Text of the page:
Figuring Out How to Go Green Without Going Crazy

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Utilities worry about a lot of things, such as keeping the lights on, earning a return for investors, and making regulators and customers happy with their service.

Now there is a new worry: How can they protect customers from what one utility refers to as “mental fatigue?”

In this particular case, the utility raises the issue as it prepares to invite homeowners and small businesses to select from among new and possibly complicated rate options made available because of smart meters. The new rates should lead to greater energy efficiency. But that won’t happen if customers become overwhelmed by their complexity, throw the bill insert into the trash, and turn to the next thing demanding their attention.

Mental fatigue is a big problem not only when it comes to homeowners, but also businesses and organizations faced with technical decisions required to green their facilities. Start with the basics. Do you pursue energy efficiency or renewable energy or both? And then, do you choose to make actual physical changes, such as installing combined heat and power systems or solar panels, or do you buy from among the more virtual products such as energy efficiency certificates or renewable energy credits (RECs). And to make it even more difficult there are now a growing number of RECs to choose from: solar RECs, zero emissions RECs, low emissions RECs and more. (See my article on US RECs in the December issue of Platts Energy Economist.)

Analysts Patrick Costello and Roshni Rathi recently prepared a report for RealEnergyWriters.com that sorts through the many options presented to companies trying to go green. The detailed analysis attempts to give direction to organizations by using examples drawn, interestingly, from information technology and telecommunication companies. These industries are known for their progressive, game-changing strategies and many have led the way in reducing energy usage and emissions in their data centers, according to Costello.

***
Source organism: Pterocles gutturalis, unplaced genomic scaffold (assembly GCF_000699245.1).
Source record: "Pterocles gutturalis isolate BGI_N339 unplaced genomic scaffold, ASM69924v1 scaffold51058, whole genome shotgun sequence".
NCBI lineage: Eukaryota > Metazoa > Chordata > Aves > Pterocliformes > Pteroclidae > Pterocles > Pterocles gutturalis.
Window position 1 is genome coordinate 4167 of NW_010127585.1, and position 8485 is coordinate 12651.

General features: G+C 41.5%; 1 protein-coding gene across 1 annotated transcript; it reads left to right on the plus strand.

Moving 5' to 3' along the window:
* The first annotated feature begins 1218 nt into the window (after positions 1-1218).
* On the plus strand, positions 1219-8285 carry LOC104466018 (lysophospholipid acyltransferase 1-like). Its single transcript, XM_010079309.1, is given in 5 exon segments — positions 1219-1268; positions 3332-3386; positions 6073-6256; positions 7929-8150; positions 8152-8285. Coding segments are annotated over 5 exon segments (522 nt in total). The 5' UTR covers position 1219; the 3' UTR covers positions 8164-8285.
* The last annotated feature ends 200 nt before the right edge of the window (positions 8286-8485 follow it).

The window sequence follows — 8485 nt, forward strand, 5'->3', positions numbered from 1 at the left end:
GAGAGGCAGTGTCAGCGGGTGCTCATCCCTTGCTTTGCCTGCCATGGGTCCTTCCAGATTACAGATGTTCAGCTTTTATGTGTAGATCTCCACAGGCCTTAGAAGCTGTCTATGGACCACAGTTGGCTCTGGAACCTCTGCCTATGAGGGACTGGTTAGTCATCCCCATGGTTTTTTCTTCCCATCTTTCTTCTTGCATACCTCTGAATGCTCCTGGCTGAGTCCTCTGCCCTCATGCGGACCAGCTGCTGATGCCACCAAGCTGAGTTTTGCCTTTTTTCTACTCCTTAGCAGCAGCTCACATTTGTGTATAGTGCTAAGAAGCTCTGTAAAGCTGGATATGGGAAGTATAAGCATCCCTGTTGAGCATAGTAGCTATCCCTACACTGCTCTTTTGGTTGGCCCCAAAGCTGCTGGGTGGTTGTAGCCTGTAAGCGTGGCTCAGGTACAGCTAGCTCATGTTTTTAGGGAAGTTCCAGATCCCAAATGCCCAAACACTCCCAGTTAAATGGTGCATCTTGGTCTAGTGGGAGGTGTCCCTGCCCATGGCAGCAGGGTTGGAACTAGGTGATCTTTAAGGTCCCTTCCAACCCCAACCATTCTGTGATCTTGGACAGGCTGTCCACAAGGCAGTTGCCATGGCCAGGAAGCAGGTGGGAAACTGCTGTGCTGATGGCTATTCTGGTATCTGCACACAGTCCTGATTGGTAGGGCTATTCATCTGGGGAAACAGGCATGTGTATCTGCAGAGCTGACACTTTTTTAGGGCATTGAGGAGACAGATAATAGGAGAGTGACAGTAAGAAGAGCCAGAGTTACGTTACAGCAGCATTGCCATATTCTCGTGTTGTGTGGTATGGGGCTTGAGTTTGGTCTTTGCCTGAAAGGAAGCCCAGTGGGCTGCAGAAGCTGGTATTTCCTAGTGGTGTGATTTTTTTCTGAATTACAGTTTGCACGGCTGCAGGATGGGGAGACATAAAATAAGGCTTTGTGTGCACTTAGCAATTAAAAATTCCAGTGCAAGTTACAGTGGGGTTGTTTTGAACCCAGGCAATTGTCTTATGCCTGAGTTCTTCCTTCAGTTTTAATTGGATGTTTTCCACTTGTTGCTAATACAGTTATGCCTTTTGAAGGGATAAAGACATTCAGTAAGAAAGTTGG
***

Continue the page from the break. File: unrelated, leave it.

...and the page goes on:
The report, “Data Center Energy Efficiency, Renewable Energy, and Carbon Offset Investment Best Practices,” points out that seven of the top ten organizations in Newsweek’s Green Rankings were IT or telecom companies with IBM, HP and Sprint Nextel in the lead. IBM won further kudos this week from the European Union, which bestowed its code of conduct recognition on 27 IBM data centers for their energy efficiency. IBM met a 2007 goal to double the IT capacity of its data centers within three years without increasing its electricity usage.

But not all data centers are run by firms the size of IBM. Many are small and don’t have the kind of resources of a large IT firm, so don’t even know where to begin when installing or purchasing energy efficiency or renewable energy. REC purchases, in particular, can confound the uninitiated. Two markets exist for RECs, one voluntary and the other regulated by states, and each state has its own way of defining what constitutes a legitimate REC. “It is really important to be careful about what you purchase and where you purchase it. People often don’t have an understanding of what they are buying,” Costello said.

They don’t understand and sometimes they wish they didn’t have to. Mental fatigue may be a new occupational hazard for the energy-consuming public.

Elisa Wood is a long-time energy writer whose work appears in many of the industry’s top magazines and newsletters. She is publisher of the Energy Efficiency Markets podcast and newsletter.

About Author

Walter’s contributions to CleanTechies over the past 4 years have been instrumental in growing the publications social media channels via his ongoing editorial and data driven strategies. He is the founder and managing director of Sunflower Tax, a renewable energy tax and finance consultancy based in San Diego, California. Active in the San Diego clean technology community, participating in events sponsored by CleanTech San Diego, EcoTopics, and Cleantech Open San Diego, Walter has also been a presenter at numerous California Center for Sustainability (CCSE) programs. He currently serves as an adjunct professor at the University of San Diego School of Law where he teaches a course on energy taxation and policy.